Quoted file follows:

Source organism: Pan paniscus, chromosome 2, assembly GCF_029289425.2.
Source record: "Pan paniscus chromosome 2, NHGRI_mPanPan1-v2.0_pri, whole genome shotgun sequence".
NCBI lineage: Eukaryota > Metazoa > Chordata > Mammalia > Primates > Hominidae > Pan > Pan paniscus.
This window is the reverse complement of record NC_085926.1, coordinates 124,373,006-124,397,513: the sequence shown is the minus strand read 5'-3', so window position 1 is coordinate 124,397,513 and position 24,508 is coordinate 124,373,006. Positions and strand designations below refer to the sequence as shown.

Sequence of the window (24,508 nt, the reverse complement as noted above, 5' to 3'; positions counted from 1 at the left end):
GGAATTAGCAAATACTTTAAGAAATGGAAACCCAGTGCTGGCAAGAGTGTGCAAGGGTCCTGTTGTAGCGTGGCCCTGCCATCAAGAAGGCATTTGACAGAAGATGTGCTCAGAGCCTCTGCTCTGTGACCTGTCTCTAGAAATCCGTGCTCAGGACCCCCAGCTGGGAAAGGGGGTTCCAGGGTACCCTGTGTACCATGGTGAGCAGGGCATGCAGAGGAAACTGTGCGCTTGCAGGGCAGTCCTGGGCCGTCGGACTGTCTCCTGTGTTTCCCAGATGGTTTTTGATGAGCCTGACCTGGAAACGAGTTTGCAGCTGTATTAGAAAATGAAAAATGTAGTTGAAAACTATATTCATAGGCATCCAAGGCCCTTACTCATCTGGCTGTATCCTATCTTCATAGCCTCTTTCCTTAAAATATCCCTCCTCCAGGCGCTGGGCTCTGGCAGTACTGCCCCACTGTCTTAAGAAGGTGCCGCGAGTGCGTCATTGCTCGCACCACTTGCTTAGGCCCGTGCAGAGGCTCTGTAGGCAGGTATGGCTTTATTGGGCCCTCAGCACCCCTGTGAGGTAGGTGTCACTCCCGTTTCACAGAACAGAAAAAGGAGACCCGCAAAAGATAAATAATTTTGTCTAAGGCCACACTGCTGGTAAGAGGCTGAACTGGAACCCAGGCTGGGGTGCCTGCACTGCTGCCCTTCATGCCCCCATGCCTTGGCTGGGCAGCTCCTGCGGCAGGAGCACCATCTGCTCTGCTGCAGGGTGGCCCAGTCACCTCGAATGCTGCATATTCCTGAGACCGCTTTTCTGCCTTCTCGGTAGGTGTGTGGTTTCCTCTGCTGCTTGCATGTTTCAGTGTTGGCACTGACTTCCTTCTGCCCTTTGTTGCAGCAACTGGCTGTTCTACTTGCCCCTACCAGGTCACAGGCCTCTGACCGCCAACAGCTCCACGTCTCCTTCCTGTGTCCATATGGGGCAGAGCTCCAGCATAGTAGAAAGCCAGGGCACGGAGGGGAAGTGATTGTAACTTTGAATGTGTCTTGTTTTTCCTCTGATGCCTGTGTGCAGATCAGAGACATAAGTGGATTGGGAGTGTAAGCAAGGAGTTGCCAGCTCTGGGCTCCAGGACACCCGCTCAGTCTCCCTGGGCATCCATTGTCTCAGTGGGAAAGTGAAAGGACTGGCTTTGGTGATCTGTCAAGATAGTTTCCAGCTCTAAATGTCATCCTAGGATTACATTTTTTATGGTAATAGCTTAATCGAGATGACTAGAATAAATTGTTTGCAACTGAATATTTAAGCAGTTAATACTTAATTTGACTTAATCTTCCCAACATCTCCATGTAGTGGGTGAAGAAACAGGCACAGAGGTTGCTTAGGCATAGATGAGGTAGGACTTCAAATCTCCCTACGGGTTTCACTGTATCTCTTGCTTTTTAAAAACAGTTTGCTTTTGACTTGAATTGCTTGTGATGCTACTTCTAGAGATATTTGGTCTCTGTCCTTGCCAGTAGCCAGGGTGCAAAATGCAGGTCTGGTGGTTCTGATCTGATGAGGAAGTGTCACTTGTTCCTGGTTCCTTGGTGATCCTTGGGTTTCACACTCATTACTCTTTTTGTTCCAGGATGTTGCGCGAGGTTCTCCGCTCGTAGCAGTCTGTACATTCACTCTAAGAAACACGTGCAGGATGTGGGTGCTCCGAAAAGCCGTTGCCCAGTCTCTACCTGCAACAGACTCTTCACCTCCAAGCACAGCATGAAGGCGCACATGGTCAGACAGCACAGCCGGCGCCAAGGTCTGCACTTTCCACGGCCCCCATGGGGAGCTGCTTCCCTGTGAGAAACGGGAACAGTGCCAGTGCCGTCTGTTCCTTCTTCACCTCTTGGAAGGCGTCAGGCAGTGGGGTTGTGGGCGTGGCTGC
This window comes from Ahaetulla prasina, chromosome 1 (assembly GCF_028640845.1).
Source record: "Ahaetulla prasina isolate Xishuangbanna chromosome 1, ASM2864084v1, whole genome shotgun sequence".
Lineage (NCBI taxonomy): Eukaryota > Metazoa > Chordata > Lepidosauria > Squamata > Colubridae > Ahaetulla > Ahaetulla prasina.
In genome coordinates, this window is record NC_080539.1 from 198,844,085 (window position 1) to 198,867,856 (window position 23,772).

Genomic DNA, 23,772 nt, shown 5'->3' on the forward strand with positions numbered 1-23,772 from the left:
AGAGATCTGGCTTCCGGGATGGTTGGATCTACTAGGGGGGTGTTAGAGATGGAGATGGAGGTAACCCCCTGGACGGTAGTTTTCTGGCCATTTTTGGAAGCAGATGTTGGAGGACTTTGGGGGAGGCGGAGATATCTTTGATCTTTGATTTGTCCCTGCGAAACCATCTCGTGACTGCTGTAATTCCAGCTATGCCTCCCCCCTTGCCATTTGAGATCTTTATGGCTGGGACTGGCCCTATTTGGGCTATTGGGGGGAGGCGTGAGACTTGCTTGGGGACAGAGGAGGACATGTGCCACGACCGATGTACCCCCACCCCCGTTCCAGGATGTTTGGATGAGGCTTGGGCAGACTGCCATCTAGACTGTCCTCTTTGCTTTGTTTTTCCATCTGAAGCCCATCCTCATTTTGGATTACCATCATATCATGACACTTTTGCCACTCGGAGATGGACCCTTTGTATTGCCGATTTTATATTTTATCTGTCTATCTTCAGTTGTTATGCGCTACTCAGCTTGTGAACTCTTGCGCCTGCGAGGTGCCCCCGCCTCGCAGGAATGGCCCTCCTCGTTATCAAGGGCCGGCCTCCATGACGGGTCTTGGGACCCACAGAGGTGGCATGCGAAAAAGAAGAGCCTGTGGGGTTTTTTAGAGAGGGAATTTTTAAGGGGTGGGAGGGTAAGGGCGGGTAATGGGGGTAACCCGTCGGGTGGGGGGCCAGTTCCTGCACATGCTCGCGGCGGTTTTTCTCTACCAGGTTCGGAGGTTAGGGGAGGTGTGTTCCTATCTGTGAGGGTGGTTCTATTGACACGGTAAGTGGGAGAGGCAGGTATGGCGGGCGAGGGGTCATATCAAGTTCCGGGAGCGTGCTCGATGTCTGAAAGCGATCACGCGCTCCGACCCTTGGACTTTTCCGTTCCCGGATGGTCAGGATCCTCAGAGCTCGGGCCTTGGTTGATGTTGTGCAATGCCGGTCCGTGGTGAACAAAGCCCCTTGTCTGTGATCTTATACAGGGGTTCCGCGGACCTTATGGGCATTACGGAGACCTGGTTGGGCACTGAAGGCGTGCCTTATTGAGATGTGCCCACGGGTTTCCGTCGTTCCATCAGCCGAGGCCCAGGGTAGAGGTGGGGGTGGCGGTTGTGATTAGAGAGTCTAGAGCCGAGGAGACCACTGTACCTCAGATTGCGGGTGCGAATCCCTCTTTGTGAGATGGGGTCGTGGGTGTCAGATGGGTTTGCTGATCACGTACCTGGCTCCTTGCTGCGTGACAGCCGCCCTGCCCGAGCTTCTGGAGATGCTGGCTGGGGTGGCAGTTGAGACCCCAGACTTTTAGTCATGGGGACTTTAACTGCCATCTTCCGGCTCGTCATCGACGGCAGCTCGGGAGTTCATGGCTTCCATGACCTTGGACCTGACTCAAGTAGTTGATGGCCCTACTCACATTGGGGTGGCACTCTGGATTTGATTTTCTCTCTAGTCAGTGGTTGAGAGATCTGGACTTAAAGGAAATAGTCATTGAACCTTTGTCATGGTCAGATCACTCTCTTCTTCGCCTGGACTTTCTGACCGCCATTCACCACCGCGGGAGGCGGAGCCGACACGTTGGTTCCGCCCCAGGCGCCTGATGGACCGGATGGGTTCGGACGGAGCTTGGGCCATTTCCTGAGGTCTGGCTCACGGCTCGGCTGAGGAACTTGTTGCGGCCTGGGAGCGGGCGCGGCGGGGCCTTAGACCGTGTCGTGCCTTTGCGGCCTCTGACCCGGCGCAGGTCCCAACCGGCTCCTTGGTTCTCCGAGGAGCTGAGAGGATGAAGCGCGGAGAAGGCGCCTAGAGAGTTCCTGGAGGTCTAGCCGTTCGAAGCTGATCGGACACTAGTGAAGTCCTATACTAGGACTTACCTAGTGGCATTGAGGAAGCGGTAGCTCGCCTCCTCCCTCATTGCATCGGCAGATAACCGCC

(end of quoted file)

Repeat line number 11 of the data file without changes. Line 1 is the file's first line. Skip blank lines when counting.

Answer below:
Genomic DNA, 23,772 nt, shown 5'->3' on the forward strand with positions numbered 1-23,772 from the left: